The month of January wrapped up with the first ever DiscoverMe conference in Los Angeles, an exclusive three day networking and educational event for entrepreneurs and industry leaders. In attendance were leaders in finance, crowdfunding, Bitcoin, and startup advice. With the help of some great friends, my partner and I were able to attend this awesome event where we were after just one thing- to find an investor and pitch them our company we started in college a couple years before.
Reaching out to an investor is a major step in the life of your startup (which you should actually call your company when at a business event). Going into the event we were pretty nervous but enthusiastic. During an opening dinner, we placed ourselves at the right table, the one with the most VCs at it, and the introductions and playing it cool began. My partner and I managed to land a meeting with a couple investors we were eating with to pitch our event-based social media company. My advice from this is to try and keep your nerves in check- we luckily secured a meeting at the end of dinner for 8am the next morning in the hotel lobby-neither of us could sleep and I barely held my breakfast down in the morning.
If your company is ready to take on investors, make sure you have these five points covered and increase your chances in landing a deal because they certainly helped us.
You have to know who you need to be talking to before you get to the event. Research the venture capitalists, angel investors, and even startup advisors that you need to be talking to. Nevermind if you can get a hold of them, you can worry about that later, but keep your eyes on the prize and know who and what you are going in there for.
It shouldn’t even be a question of whether or not you need business cards for an event like this. What you should be concerned with is how your cards look. Having sleek, stylish, and simple business cards with a creative logo is a must. The best cards we collected were thicker, well designed with a glossy/matte combination that made the card worth keeping. It might be more expensive, but investors will notice the difference especially when the rest of the cards they collect are plain white, flimsy, boring, and pretty much forgettable.
Let’s be real. When you walk into a room full of millionaires whose money you want and need, you have to have some balls to be cool about walking up to them to introduce yourself. In reality, it could be as simple as finding THE table with the most VCs at it and asking if an empty seat is open. Make eye contact, smile, have a firm handshake, and ask what they do for business. They are bound to ask you what you do and that’s when you hand them your awesome business card and hit them with your elevator pitch.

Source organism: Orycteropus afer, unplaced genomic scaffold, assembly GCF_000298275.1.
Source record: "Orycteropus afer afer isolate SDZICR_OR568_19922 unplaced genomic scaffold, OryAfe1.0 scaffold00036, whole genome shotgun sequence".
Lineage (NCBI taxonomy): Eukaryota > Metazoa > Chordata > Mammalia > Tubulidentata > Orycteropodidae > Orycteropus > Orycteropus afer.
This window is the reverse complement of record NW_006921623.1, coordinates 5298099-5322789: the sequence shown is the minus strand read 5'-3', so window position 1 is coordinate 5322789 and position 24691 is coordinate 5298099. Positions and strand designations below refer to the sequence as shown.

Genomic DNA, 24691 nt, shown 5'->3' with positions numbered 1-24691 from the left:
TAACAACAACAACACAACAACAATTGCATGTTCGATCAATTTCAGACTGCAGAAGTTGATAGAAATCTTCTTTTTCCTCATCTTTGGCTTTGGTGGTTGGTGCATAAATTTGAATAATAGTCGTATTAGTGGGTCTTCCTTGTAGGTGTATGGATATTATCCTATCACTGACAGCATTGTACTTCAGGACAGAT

It’s all about being concise and interesting. Give them a general idea of what your company does in less than a handful of sentences. One of the biggest complaints from VCs is that it takes more than five minutes before they even know what your company does. Understand that most of these investors basically have A.D.D. and check their phone quite literally every 30 seconds; don’t be surprised if you are interrupted by texts and phone calls multiple times throughout your conversation. Be quick, be succinct, and if you have any chance, they will hit you back up with interest to learn more and even set up a meeting to hear you out.
So after you’ve managed to land a meeting, you go in knowing these guys are short on time and attention span, so the meeting is really only going to be about two things- your vision and the numbers. Your vision is all about your product or service, what you envision it to be where you sell them on the potential and why you need their money to develop it further. When they feel they have heard enough (we never even got the chance to finish), the investors will go straight to the numbers- how much you need, your company’s valuation, projections, etc. Then comes the part where they try to grill you. If you’ve done the market research and your numbers aren’t bullshit or over-estimations, then stick by them no matter what. They will most likely tell you that your company is overvalued but look at it as if they are testing you to see how much you stand by your product. If your company has true potential to disrupt the industry, they will try to break your balls but they won’t let you go away so easily. And one last thing; know what EBITDA stands for- Earnings Before Interest, Taxes, Depreciation and Amortization.
So what became of our meeting? We went in asking for $250,000 during the first meeting. They didn’t end the first meeting in any way we could call positive, but they still wanted to meet later that day after we updated some content. We set the other meeting up in the same hotel lobby later that day where they told us they could only do $500,000. Even more, their attitude during the second meeting was completely reversed, they were calm and respectful, and we ended the meeting with a glass of wine at the hotel bar.